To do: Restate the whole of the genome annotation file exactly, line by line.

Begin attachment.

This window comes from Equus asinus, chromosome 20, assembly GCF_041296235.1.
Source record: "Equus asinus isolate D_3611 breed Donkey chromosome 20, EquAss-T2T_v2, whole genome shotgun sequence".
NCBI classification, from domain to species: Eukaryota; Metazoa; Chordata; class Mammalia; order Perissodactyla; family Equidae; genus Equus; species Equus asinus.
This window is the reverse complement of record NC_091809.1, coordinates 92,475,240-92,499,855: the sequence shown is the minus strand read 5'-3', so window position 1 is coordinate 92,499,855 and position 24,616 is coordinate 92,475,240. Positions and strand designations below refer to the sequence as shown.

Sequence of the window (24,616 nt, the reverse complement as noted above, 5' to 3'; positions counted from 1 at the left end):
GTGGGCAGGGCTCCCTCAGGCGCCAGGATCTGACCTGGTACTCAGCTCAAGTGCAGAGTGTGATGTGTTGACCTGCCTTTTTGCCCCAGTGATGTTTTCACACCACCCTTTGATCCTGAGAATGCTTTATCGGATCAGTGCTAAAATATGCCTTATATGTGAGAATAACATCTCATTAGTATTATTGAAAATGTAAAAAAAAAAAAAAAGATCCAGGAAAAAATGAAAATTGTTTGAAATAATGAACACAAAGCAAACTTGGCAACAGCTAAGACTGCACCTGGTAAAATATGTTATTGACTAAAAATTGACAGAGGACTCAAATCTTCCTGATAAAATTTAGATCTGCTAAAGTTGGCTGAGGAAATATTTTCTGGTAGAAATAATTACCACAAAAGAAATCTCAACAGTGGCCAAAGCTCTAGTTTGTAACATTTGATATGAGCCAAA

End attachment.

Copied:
This window comes from Equus asinus, chromosome 20, assembly GCF_041296235.1.
Source record: "Equus asinus isolate D_3611 breed Donkey chromosome 20, EquAss-T2T_v2, whole genome shotgun sequence".
NCBI classification, from domain to species: Eukaryota; Metazoa; Chordata; class Mammalia; order Perissodactyla; family Equidae; genus Equus; species Equus asinus.
This window is the reverse complement of record NC_091809.1, coordinates 92,475,240-92,499,855: the sequence shown is the minus strand read 5'-3', so window position 1 is coordinate 92,499,855 and position 24,616 is coordinate 92,475,240. Positions and strand designations below refer to the sequence as shown.

Sequence of the window (24,616 nt, the reverse complement as noted above, 5' to 3'; positions counted from 1 at the left end):
GTGGGCAGGGCTCCCTCAGGCGCCAGGATCTGACCTGGTACTCAGCTCAAGTGCAGAGTGTGATGTGTTGACCTGCCTTTTTGCCCCAGTGATGTTTTCACACCACCCTTTGATCCTGAGAATGCTTTATCGGATCAGTGCTAAAATATGCCTTATATGTGAGAATAACATCTCATTAGTATTATTGAAAATGTAAAAAAAAAAAAAAAGATCCAGGAAAAAATGAAAATTGTTTGAAATAATGAACACAAAGCAAACTTGGCAACAGCTAAGACTGCACCTGGTAAAATATGTTATTGACTAAAAATTGACAGAGGACTCAAATCTTCCTGATAAAATTTAGATCTGCTAAAGTTGGCTGAGGAAATATTTTCTGGTAGAAATAATTACCACAAAAGAAATCTCAACAGTGGCCAAAGCTCTAGTTTGTAACATTTGATATGAGCCAAA